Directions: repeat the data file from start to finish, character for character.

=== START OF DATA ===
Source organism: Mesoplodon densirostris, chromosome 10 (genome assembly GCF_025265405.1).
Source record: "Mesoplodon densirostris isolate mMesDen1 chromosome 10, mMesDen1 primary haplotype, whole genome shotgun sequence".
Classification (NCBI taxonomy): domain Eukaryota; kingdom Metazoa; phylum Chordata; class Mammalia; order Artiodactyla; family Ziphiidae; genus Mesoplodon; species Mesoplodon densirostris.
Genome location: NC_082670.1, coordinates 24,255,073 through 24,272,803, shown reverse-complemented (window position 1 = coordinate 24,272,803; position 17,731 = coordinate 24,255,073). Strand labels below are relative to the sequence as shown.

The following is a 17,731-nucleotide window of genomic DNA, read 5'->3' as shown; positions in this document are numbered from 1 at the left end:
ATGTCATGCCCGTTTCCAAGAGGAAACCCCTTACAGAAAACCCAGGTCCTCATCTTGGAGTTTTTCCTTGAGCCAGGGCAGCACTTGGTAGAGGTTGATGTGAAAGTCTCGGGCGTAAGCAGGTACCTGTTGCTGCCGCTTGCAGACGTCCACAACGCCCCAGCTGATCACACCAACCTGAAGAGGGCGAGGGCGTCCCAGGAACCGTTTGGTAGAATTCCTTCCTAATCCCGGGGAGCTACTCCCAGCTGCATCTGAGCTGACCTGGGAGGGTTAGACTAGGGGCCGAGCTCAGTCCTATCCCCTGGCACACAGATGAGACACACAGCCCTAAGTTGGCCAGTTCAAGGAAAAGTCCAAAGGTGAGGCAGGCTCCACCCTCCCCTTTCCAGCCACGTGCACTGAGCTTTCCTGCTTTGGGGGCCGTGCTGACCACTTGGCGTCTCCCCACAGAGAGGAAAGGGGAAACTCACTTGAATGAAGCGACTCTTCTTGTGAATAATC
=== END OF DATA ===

Source organism: Mesoplodon densirostris, chromosome 10 (genome assembly GCF_025265405.1).
Source record: "Mesoplodon densirostris isolate mMesDen1 chromosome 10, mMesDen1 primary haplotype, whole genome shotgun sequence".
Classification (NCBI taxonomy): domain Eukaryota; kingdom Metazoa; phylum Chordata; class Mammalia; order Artiodactyla; family Ziphiidae; genus Mesoplodon; species Mesoplodon densirostris.
Genome location: NC_082670.1, coordinates 24,255,073 through 24,272,803, shown reverse-complemented (window position 1 = coordinate 24,272,803; position 17,731 = coordinate 24,255,073). Strand labels below are relative to the sequence as shown.

The following is a 17,731-nucleotide window of genomic DNA, read 5'->3' as shown; positions in this document are numbered from 1 at the left end:
ATGTCATGCCCGTTTCCAAGAGGAAACCCCTTACAGAAAACCCAGGTCCTCATCTTGGAGTTTTTCCTTGAGCCAGGGCAGCACTTGGTAGAGGTTGATGTGAAAGTCTCGGGCGTAAGCAGGTACCTGTTGCTGCCGCTTGCAGACGTCCACAACGCCCCAGCTGATCACACCAACCTGAAGAGGGCGAGGGCGTCCCAGGAACCGTTTGGTAGAATTCCTTCCTAATCCCGGGGAGCTACTCCCAGCTGCATCTGAGCTGACCTGGGAGGGTTAGACTAGGGGCCGAGCTCAGTCCTATCCCCTGGCACACAGATGAGACACACAGCCCTAAGTTGGCCAGTTCAAGGAAAAGTCCAAAGGTGAGGCAGGCTCCACCCTCCCCTTTCCAGCCACGTGCACTGAGCTTTCCTGCTTTGGGGGCCGTGCTGACCACTTGGCGTCTCCCCACAGAGAGGAAAGGGGAAACTCACTTGAATGAAGCGACTCTTCTTGTGAATAATC